Casting 2020 into Oblivion
Welp, we did it everybody. Praise be to our dear sweet lord of darkness Coop Schuh that this shit-show of a year is over. From the cancellation of every show ever to the loss of The Lookout Lounge, this year has wiped the floor with the metal scene. Luckily, the Metro Area metal community remained afloat, and some of our favorite local hairy dudes created some fantastic music, merch, and videos. At the beginning of the pandemic, we got a new album from our scrappy friends at Silence is Madness, a wonderfully crafted EP from local hunks Witherfang, and more, including the long awaited first full length album from ORPHEUS.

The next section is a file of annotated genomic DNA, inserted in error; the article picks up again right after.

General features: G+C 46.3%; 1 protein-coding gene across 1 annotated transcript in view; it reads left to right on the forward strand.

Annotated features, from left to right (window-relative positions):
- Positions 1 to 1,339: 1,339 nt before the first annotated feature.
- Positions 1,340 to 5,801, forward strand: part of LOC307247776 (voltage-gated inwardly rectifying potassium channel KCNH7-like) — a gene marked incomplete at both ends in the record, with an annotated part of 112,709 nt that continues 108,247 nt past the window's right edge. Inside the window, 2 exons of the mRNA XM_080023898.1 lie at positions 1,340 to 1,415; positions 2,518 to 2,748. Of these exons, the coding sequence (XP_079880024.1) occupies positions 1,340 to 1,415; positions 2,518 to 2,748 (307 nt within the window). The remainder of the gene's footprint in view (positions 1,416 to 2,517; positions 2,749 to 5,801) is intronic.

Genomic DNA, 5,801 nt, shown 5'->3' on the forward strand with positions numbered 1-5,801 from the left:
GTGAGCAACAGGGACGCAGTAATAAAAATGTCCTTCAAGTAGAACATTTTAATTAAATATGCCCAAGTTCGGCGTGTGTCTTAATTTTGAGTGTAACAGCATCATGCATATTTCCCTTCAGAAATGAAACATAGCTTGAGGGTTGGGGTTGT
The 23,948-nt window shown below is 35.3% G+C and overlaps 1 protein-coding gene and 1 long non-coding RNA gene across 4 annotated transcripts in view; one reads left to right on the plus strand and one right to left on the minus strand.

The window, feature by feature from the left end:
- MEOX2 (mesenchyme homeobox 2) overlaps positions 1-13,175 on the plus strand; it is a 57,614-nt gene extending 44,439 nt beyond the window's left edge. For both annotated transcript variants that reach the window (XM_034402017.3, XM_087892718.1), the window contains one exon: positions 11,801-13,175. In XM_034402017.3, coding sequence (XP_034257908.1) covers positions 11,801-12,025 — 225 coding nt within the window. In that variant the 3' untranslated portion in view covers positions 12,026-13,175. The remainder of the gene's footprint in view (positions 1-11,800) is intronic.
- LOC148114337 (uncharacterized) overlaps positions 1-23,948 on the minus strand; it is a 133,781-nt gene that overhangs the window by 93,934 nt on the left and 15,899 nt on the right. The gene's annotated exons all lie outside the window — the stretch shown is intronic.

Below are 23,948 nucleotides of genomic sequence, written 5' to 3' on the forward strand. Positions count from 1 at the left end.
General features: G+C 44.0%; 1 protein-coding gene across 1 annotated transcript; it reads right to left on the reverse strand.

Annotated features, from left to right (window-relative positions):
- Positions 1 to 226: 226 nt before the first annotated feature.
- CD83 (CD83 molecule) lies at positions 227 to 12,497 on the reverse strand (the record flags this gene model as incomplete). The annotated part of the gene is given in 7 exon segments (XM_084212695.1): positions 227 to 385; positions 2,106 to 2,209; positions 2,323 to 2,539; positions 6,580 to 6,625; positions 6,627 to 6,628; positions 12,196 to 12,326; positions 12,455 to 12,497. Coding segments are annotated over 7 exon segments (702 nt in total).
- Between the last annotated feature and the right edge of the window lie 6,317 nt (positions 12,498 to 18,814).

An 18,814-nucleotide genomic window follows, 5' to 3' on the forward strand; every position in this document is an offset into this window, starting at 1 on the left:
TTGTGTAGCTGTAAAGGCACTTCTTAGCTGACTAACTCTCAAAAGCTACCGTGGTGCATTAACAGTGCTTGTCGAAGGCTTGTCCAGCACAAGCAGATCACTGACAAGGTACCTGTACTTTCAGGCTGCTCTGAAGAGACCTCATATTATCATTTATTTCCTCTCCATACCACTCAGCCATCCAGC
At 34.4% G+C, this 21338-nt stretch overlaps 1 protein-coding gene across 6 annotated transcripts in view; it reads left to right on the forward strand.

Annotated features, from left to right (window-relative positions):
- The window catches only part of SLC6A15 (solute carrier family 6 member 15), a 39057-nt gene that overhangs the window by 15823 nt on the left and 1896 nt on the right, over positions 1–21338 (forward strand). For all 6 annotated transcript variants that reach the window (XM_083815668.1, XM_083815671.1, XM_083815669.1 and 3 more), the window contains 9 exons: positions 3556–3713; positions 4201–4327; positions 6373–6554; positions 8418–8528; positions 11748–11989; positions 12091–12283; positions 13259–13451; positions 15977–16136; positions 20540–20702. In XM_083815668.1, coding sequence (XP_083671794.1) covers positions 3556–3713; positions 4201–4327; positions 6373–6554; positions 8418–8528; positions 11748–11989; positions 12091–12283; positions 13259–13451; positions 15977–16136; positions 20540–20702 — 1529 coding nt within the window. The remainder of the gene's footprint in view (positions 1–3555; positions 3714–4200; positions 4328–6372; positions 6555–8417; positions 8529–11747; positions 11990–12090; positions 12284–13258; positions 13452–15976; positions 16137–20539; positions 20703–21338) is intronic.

When I first saw Orpheus live, I had a blast. They had opened for Municipal Waste, a favorite thrash band of mine, and I was super skeptical that any of the other bands would be able to capture my attention quite like the main event. I was proved wrong the moment the band started, when the stage room went from a few stragglers to a packed room as the crowd and I gravitated towards the charmingly speedy technical riffage, alongside the band’s charismatic performance and unbridled ferocity. Over the course of the show, while strolling through the pit, I got clocked in the face several times, a sure sign of a good show. Over the next few years Orpheus would become one of my all-time favorite bands to see live, and I had many chances to see them, as they managed to get themselves onto just about every bill (pre-COVID-19, obviously.) The band has earned its cult following in the local scene through hard work and dedication along with its charm, although with me it helps that their sound is heavily inspired by Death, my favorite band.